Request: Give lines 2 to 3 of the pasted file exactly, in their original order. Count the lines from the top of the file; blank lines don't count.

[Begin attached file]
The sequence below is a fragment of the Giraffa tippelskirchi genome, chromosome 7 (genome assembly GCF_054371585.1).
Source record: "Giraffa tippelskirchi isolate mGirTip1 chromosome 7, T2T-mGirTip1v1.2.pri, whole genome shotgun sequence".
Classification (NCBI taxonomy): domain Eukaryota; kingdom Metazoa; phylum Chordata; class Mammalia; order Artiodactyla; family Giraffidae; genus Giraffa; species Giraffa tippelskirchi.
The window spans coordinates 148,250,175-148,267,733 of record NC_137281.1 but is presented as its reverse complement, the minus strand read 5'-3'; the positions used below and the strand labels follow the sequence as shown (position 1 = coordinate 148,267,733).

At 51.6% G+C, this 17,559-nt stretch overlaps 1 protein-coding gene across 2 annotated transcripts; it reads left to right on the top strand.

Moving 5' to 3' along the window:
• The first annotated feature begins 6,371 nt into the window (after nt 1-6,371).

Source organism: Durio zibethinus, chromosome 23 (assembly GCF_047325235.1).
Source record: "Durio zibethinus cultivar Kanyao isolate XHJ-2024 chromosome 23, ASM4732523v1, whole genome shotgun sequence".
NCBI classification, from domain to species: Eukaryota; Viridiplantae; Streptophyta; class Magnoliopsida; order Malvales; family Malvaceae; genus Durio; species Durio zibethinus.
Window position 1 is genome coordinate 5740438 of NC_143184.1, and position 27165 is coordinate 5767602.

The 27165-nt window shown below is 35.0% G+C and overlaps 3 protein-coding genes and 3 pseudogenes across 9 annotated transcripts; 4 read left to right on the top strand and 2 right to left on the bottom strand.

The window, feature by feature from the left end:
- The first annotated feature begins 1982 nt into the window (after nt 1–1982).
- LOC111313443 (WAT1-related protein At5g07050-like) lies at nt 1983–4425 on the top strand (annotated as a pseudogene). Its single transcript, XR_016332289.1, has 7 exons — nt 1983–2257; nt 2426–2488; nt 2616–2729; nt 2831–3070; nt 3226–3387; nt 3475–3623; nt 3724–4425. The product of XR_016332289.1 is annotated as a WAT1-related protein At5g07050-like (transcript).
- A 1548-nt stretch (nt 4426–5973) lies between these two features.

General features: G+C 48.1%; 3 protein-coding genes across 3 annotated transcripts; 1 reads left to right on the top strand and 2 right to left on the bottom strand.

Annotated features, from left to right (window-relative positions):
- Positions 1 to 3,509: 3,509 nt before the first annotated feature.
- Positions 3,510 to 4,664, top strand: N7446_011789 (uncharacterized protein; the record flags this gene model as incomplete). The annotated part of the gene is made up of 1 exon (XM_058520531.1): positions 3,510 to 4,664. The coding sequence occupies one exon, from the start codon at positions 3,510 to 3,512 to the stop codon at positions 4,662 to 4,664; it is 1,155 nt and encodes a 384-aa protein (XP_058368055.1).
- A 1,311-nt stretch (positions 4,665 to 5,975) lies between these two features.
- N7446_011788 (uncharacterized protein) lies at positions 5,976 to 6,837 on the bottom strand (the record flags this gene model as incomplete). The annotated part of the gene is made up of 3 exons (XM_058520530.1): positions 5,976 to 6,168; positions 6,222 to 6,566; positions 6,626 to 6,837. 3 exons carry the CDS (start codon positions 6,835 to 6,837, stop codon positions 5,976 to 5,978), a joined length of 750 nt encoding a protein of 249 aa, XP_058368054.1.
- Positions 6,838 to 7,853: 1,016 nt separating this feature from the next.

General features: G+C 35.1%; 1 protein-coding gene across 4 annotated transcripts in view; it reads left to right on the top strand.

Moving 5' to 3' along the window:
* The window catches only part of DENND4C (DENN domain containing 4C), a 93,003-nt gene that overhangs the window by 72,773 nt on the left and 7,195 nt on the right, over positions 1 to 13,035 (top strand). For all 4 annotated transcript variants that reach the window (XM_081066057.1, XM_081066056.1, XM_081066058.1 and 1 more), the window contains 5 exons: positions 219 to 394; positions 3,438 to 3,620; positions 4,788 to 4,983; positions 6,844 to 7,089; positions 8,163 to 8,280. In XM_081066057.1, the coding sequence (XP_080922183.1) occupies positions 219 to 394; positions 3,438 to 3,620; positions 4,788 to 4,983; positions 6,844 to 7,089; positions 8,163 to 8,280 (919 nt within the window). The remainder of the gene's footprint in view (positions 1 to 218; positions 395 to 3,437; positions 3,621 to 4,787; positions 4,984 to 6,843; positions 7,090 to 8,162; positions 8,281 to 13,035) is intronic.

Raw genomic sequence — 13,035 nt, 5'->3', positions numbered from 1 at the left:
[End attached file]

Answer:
Source record: "Giraffa tippelskirchi isolate mGirTip1 chromosome 7, T2T-mGirTip1v1.2.pri, whole genome shotgun sequence".
Classification (NCBI taxonomy): domain Eukaryota; kingdom Metazoa; phylum Chordata; class Mammalia; order Artiodactyla; family Giraffidae; genus Giraffa; species Giraffa tippelskirchi.